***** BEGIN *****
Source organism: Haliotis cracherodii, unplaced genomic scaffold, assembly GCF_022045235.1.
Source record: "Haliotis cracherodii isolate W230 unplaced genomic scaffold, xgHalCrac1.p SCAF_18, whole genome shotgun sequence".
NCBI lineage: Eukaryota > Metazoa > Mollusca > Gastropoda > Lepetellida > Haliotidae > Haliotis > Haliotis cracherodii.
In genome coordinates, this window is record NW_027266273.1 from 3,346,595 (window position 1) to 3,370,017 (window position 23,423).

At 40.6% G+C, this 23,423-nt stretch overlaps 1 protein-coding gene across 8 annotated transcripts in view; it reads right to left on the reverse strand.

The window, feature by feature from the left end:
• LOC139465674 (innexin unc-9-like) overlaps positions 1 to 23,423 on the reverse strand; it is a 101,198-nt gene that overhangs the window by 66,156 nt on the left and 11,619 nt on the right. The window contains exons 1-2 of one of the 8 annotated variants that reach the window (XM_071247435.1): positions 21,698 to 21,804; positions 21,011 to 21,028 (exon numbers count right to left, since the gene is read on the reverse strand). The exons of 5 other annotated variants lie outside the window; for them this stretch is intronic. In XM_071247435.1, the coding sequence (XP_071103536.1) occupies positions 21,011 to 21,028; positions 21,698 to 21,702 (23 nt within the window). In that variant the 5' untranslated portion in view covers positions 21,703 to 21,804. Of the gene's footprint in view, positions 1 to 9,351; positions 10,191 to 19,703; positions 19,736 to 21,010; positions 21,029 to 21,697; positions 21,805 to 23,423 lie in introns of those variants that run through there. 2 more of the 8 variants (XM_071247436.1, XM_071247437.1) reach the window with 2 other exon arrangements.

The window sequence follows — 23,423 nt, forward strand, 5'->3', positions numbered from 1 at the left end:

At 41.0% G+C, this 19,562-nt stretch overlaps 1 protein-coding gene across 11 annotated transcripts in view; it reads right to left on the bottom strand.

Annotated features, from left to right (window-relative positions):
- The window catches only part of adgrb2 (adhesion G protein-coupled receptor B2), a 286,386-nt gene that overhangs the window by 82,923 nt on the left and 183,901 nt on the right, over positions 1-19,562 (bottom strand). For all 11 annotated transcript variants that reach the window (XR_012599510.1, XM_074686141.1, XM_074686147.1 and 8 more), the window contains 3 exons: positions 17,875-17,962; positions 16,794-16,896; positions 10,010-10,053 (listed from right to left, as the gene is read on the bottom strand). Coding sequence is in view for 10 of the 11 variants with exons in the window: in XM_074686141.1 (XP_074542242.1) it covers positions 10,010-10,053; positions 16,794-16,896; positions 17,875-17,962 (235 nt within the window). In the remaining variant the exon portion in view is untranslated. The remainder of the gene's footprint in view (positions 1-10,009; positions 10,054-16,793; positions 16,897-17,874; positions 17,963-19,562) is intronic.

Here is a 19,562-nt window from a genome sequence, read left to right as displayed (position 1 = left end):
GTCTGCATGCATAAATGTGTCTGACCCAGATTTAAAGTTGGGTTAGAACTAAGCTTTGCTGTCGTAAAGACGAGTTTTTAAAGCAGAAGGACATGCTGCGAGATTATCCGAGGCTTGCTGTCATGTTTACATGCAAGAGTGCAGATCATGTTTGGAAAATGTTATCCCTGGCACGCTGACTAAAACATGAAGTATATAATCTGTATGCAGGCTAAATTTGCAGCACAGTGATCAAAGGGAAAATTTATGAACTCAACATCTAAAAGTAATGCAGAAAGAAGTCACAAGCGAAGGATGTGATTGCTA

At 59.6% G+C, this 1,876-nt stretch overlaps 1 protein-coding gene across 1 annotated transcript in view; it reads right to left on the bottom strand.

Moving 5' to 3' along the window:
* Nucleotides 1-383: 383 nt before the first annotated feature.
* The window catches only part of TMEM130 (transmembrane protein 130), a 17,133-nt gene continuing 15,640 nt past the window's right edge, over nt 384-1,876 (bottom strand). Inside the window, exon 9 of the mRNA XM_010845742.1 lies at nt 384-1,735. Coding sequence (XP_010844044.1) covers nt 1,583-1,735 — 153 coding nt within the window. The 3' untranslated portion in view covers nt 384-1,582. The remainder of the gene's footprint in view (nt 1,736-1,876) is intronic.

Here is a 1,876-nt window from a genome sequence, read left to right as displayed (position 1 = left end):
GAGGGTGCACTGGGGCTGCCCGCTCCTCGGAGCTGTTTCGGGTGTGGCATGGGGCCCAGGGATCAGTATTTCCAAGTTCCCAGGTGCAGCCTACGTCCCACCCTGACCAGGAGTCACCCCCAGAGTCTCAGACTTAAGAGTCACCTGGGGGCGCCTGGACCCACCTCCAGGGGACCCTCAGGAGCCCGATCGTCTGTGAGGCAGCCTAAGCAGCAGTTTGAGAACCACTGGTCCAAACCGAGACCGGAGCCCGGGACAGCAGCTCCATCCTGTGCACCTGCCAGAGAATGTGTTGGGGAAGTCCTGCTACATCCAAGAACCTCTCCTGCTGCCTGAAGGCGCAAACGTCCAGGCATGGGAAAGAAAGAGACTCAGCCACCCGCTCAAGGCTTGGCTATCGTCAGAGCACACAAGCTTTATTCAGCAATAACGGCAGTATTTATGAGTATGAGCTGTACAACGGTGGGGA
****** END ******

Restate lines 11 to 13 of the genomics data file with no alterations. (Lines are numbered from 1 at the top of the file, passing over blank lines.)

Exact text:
- The window catches only part of adgrb2 (adhesion G protein-coupled receptor B2), a 286,386-nt gene that overhangs the window by 82,923 nt on the left and 183,901 nt on the right, over positions 1-19,562 (bottom strand). For all 11 annotated transcript variants that reach the window (XR_012599510.1, XM_074686141.1, XM_074686147.1 and 8 more), the window contains 3 exons: positions 17,875-17,962; positions 16,794-16,896; positions 10,010-10,053 (listed from right to left, as the gene is read on the bottom strand). Coding sequence is in view for 10 of the 11 variants with exons in the window: in XM_074686141.1 (XP_074542242.1) it covers positions 10,010-10,053; positions 16,794-16,896; positions 17,875-17,962 (235 nt within the window). In the remaining variant the exon portion in view is untranslated. The remainder of the gene's footprint in view (positions 1-10,009; positions 10,054-16,793; positions 16,897-17,874; positions 17,963-19,562) is intronic.

Here is a 19,562-nt window from a genome sequence, read left to right as displayed (position 1 = left end):
GTCTGCATGCATAAATGTGTCTGACCCAGATTTAAAGTTGGGTTAGAACTAAGCTTTGCTGTCGTAAAGACGAGTTTTTAAAGCAGAAGGACATGCTGCGAGATTATCCGAGGCTTGCTGTCATGTTTACATGCAAGAGTGCAGATCATGTTTGGAAAATGTTATCCCTGGCACGCTGACTAAAACATGAAGTATATAATCTGTATGCAGGCTAAATTTGCAGCACAGTGATCAAAGGGAAAATTTATGAACTCAACATCTAAAAGTAATGCAGAAAGAAGTCACAAGCGAAGGATGTGATTGCTA